Sharples hits a nerve

Last updated 14:18 18/06/2009

Maori Affairs Minister Pita Sharples's call for open entry to universities for all Maori has sure struck a nerve - as the canny Sharples knew it would.

The colourful Maori Party co-leader was well aware when he made his comments yesterday that they would provoke a response, and that the idea would be immediately slapped down by Prime Minister John Key.

That's why he didn't tell the Prime Minister first. If he had brought the idea up with National's leader, and Key had said something like "that's certainly an interesting idea, Pita, why don't you go and do some more work on that?'' then it would have been more difficult for Sharples to then flag the idea publicly.

Sharples knows the idea is never going to happen. For starters, National is trying to move away from affirmative action programmes for specific ethnic groups. That was Closing the Gaps, the ill-fated set of expensive but ultimately futile programmes set up by Labour in its first term.

Second, Key would look like an enormous hypocrite if he allowed Maori into universities as-of-right while at the same time he is trying to argue that Maori should not have special representation on the Auckland super city by dint of their ethnicity.

Third, Key is well aware that the general public would be outraged by such a move - particularly the mums and dads of non-Maori who either can't afford to go to university or are unable to make the grade academically.

And lastly, such a move would fly in the face of the move away from the "bums on seats'' model that National introduced in a previous life when it was last in government. Put simply, the country can't afford to let everyone into universities any more.

The Government is actually cutting university budgets, which is what has led to restrictions on so many first-year courses these days.

None of which stops Sharples from trying, however, and nor should it. I know that he should as an Associate Education Minister toe the Government line, but personally I expect Sharples to be a passionate advocate for his people. As long as Key doesn't actually agree to this hare-brained idea, I'm happy for Sharples to push it.

For one thing, it's good to have a debate about the place of education in our society, and remind ourselves that it's pretty much the only thing that is going to get us out of the economic backwater in which New Zealand now resides.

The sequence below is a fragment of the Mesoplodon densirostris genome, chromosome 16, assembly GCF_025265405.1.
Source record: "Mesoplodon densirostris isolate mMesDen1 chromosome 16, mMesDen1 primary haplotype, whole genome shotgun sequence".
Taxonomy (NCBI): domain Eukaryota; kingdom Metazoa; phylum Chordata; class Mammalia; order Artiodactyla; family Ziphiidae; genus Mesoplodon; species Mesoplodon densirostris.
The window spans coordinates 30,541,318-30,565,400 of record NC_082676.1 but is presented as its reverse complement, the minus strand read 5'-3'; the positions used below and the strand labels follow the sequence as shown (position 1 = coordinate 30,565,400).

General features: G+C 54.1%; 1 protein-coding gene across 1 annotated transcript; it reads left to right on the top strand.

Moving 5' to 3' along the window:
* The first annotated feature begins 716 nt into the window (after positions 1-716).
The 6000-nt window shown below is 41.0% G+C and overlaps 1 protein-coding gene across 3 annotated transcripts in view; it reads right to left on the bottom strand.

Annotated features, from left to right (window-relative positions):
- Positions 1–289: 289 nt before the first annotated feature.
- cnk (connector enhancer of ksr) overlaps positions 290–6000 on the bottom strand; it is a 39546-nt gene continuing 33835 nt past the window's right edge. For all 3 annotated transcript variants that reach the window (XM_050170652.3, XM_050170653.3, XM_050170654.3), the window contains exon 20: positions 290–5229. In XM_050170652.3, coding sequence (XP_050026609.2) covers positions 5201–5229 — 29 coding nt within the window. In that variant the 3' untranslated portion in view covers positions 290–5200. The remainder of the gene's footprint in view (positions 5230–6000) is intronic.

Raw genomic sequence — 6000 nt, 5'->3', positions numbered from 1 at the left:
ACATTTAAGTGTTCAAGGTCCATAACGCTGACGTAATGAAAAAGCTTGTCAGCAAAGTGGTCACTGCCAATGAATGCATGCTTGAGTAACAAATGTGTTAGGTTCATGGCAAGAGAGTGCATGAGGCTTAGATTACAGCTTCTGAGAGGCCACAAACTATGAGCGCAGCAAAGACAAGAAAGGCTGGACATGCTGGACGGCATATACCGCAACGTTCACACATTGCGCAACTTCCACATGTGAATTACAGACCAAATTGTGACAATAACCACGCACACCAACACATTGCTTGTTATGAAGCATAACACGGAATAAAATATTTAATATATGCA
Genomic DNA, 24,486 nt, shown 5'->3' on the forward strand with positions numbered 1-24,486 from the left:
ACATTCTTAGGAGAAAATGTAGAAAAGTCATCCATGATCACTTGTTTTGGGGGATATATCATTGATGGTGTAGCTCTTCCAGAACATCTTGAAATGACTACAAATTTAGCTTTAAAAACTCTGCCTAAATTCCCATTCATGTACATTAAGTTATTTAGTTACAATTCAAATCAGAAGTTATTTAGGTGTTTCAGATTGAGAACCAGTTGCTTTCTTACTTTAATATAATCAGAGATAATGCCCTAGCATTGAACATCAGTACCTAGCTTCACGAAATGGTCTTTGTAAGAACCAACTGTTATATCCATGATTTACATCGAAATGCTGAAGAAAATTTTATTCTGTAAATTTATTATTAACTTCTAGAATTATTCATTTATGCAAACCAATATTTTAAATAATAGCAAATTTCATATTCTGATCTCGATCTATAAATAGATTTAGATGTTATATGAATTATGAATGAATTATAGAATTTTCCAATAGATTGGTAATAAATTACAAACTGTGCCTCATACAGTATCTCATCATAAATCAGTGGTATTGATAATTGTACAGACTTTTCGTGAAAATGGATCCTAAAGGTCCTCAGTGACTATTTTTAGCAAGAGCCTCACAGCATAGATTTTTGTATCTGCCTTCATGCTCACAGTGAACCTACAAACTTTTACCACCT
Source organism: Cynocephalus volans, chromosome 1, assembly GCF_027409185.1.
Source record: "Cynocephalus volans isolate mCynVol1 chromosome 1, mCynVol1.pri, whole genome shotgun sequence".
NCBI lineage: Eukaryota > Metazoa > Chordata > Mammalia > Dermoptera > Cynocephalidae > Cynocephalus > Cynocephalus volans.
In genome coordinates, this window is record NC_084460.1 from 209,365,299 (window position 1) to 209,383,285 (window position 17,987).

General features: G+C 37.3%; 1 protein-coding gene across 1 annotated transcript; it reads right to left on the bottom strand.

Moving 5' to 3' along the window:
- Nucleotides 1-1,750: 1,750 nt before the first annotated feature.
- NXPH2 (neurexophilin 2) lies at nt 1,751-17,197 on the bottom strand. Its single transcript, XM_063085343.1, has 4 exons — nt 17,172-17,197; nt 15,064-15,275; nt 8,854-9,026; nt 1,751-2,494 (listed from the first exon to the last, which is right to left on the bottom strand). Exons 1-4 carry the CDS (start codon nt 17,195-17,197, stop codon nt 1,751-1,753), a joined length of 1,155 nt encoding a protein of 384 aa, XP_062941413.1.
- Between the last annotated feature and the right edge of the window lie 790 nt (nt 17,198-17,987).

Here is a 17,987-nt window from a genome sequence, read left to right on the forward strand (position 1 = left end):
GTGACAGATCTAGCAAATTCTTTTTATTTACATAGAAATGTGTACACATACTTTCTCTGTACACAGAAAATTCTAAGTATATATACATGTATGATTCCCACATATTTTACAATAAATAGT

And it's true that Maori participation statistics in tertiary education are appalling, and something needs to be done about it. I just think Sharples has the wrong end of the stick. There's little point letting more Maori into university if they are simply going to fail.

There's no way universities are going to relax their standards for awarding degrees, because to do so would be fatal to their international reputations. So simply shovelling Maori - or anyone, for that matter - who would otherwise not qualify into university is not only going to cause the institutions a world of trouble but also badly dent what little self-confidence the failed students have left.

A better question might be why so few Maori make the grade to get into university in the first place. And I suspect that can be traced all the way back through the school system to early childhood and the child's parents. I'm sure Sharples would argue that is all the system's fault, and perhaps part of it is. Though I think Maori could probably shoulder some of the blame as well.

As I say, though, the debate is a needed one. Just recently Canterbury University vice-chancellor Rod Carr had a good serve at the Prime Minister for cutting funding in real terms to universities and polytechnics, and I think this issue is going to become a hot topic in the months to come.

Personally I would rather the Government put the additional $750 million it shovels into the health black hole every year into tertiary education instead. I reckon it would pay huge dividends.







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eddie   #1   02:26 pm Jun 18 2009's easy.

Just give all Maori, when they reach 21, a PHD or a Masters Degree!

That way they don't have to put any effort into anything too difficult, like learning/studying.

Yes, that'll sort it out.

Ohhh, and not forgetting that ALL companies in NZ must take these 'qualified' workers into their employment, may as well have reserved spaces for them too, it's only fair I guess.

Cool, that's that problem solved, isn't it Dr Sharples?

Rick Rowling   #2   02:29 pm Jun 18 2009